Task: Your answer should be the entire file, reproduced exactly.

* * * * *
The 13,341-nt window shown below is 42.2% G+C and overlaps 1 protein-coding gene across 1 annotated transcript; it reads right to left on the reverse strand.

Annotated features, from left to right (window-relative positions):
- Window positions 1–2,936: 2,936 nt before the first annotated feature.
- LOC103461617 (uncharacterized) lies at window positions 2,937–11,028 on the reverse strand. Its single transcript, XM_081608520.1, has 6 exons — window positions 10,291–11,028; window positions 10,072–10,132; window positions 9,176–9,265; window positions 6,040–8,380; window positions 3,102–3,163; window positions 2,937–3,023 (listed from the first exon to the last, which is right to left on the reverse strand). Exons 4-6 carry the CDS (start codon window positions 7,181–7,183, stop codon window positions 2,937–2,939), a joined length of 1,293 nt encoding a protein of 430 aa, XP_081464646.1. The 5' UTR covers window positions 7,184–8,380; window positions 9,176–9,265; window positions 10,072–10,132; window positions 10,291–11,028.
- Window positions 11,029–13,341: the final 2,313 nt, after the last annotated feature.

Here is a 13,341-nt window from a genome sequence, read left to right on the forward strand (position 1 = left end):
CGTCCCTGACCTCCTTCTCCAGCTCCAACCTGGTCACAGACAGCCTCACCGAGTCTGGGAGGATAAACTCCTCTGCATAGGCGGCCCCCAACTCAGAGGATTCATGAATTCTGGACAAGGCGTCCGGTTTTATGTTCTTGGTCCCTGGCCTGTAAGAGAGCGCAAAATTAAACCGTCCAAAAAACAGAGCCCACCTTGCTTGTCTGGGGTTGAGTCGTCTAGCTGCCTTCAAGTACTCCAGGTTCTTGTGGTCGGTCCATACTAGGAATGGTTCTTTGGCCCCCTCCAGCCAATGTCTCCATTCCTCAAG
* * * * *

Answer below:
The 13,341-nt window shown below is 42.2% G+C and overlaps 1 protein-coding gene across 1 annotated transcript; it reads right to left on the reverse strand.

Annotated features, from left to right (window-relative positions):
- Window positions 1–2,936: 2,936 nt before the first annotated feature.
- LOC103461617 (uncharacterized) lies at window positions 2,937–11,028 on the reverse strand. Its single transcript, XM_081608520.1, has 6 exons — window positions 10,291–11,028; window positions 10,072–10,132; window positions 9,176–9,265; window positions 6,040–8,380; window positions 3,102–3,163; window positions 2,937–3,023 (listed from the first exon to the last, which is right to left on the reverse strand). Exons 4-6 carry the CDS (start codon window positions 7,181–7,183, stop codon window positions 2,937–2,939), a joined length of 1,293 nt encoding a protein of 430 aa, XP_081464646.1. The 5' UTR covers window positions 7,184–8,380; window positions 9,176–9,265; window positions 10,072–10,132; window positions 10,291–11,028.
- Window positions 11,029–13,341: the final 2,313 nt, after the last annotated feature.

Here is a 13,341-nt window from a genome sequence, read left to right on the forward strand (position 1 = left end):
CGTCCCTGACCTCCTTCTCCAGCTCCAACCTGGTCACAGACAGCCTCACCGAGTCTGGGAGGATAAACTCCTCTGCATAGGCGGCCCCCAACTCAGAGGATTCATGAATTCTGGACAAGGCGTCCGGTTTTATGTTCTTGGTCCCTGGCCTGTAAGAGAGCGCAAAATTAAACCGTCCAAAAAACAGAGCCCACCTTGCTTGTCTGGGGTTGAGTCGTCTAGCTGCCTTCAAGTACTCCAGGTTCTTGTGGTCGGTCCATACTAGGAATGGTTCTTTGGCCCCCTCCAGCCAATGTCTCCATTCCTCAAG